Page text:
Burkhard Geyer, one of the first two apprentices, who completed their training at A. Lange & Söhne, fondly remembers the many interactions with Walter Lange: “He enjoyed spending time with the apprentices and often looked over their shoulder and chatted with them as they worked on the watchmaking bench or lathe.” It was Walter Lange’s way of following the progress made by not only the young talent but also the processes in the manufactory, the work on new watch models, the construction of new buildings and many more such company-related topics.
Walter Lange remained committed to the company until the very end. The patron and initiator of the training and further education centre of the company he founded, continued to maintain close ties as a brand ambassador and consultant long after he stepped down from his leadership role. He saw himself as “the bridge to the past.” Equally, he saw the next generation of watchmaking talent, who receive their training in-house, as the bridge to the future.
“Walter Lange lives on in the culture of our company,” says Lange CEO Wilhelm Schmid. “We’re now paying tribute to his outstanding and exemplary work by renaming our watchmaking school the Walter Lange Training and Further Education Centre. It’s our way of keeping the legacy and vision of this remarkable Glashütte native alive.”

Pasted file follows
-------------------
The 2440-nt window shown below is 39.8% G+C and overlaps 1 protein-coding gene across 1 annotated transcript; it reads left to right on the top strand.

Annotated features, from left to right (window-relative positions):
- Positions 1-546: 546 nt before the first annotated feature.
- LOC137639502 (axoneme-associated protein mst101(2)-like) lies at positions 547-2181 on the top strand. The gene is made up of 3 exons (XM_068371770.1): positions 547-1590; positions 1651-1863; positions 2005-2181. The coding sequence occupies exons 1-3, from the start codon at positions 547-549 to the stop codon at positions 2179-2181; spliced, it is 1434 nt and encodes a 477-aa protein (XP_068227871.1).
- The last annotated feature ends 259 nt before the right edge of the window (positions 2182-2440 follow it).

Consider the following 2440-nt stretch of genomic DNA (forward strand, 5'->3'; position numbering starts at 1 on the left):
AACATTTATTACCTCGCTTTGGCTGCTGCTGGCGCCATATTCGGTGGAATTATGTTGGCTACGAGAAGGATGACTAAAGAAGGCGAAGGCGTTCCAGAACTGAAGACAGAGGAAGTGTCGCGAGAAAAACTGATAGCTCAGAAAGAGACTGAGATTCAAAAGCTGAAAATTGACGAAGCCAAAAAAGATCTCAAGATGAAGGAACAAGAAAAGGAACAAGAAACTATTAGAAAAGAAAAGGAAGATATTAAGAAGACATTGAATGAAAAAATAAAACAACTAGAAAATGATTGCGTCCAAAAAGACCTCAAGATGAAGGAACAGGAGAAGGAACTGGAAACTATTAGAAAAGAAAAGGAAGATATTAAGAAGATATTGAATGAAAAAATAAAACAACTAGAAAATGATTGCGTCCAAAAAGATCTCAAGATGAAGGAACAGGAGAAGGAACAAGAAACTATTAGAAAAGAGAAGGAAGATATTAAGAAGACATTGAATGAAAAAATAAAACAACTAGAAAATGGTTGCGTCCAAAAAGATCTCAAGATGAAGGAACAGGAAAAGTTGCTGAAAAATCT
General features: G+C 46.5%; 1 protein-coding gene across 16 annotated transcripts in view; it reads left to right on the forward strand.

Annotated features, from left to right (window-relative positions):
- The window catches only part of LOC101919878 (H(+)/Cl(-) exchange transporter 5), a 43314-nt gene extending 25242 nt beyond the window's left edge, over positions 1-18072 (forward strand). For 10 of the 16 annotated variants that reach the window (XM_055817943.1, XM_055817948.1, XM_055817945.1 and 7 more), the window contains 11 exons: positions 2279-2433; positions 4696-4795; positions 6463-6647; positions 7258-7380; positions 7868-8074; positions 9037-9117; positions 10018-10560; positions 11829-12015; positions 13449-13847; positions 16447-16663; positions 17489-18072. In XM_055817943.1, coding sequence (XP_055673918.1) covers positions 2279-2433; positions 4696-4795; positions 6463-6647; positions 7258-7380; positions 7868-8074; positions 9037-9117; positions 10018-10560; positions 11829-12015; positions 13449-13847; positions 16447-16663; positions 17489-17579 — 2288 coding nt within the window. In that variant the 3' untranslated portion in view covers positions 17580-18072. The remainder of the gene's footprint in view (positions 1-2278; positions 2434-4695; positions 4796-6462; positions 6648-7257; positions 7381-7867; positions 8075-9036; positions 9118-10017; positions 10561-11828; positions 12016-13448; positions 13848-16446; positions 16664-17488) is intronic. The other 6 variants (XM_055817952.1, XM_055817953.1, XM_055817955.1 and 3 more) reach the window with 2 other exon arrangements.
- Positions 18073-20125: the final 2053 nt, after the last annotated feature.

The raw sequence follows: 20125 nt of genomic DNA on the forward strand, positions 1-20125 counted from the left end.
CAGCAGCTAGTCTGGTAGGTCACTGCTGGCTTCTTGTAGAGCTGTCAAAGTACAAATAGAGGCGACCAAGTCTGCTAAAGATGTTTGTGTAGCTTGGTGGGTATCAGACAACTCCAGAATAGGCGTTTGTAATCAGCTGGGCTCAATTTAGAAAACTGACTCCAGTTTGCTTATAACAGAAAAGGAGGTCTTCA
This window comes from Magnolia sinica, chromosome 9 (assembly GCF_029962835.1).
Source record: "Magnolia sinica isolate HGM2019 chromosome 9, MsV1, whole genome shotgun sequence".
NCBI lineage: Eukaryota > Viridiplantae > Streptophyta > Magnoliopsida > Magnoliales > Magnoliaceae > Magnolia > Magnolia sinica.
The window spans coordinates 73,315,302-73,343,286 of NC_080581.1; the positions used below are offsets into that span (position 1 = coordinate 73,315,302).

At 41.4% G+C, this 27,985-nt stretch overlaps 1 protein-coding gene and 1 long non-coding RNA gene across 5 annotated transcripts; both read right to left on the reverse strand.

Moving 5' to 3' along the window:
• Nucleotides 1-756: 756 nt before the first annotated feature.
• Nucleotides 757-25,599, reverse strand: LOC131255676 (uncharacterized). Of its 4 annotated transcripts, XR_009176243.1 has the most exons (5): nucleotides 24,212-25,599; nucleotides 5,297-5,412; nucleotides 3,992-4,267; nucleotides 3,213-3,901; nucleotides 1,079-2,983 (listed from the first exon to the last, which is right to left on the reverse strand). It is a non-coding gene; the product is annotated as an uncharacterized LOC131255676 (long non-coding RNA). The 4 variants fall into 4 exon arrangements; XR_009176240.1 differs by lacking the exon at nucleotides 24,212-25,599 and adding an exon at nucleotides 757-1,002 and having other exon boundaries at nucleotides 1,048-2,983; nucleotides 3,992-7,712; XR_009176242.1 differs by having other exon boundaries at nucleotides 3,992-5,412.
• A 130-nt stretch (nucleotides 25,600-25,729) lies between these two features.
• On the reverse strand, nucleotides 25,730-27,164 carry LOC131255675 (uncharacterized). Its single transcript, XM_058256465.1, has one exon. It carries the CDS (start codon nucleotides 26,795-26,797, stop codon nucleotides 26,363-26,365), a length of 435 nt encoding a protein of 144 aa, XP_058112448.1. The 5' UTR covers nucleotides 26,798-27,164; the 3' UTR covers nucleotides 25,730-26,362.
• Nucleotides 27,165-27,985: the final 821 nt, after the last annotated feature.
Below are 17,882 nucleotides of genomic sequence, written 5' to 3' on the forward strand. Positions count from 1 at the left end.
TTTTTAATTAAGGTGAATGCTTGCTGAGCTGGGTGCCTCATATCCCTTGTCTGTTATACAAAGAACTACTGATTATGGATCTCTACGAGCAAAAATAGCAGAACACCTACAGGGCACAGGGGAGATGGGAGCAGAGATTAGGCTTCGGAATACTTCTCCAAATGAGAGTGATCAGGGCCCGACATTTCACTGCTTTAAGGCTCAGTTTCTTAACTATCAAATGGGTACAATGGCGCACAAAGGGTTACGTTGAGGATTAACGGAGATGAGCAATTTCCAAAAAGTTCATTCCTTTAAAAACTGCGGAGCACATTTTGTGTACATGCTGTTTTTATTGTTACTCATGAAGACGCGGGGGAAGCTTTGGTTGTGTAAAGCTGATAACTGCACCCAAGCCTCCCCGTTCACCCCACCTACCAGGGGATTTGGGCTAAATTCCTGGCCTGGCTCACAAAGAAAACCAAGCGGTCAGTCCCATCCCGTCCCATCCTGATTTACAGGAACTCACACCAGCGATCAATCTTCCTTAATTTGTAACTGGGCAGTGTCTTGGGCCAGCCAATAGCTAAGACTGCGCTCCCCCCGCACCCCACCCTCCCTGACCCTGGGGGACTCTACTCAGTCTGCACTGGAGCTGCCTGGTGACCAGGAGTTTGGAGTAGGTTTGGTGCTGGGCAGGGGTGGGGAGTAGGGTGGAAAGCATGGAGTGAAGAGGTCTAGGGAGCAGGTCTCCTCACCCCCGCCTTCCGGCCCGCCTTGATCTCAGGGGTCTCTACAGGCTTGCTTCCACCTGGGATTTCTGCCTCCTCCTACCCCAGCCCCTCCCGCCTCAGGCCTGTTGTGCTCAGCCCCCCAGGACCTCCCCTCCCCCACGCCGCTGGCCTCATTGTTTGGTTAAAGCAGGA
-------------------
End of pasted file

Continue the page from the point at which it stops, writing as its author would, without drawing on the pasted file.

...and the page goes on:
Interview with Neele – apprentice at Walter Lange Watchmaking school
“I immediately felt welcome”
In the summer of 2022, Neele successfully completed her training as a watchmaker. The 25-year-old came to watchmaking via detours – initially she had decided to study biochemistry. In contrast, the three-year apprenticeship at A. Lange & Söhne was anything but theoretical. She quickly realised that the craft, which is characterised by a striving for perfection, suits her with all its facets, as she reports in conversation.
When did you realise that you wanted to work in the field of watchmaking and what was the decisive factor?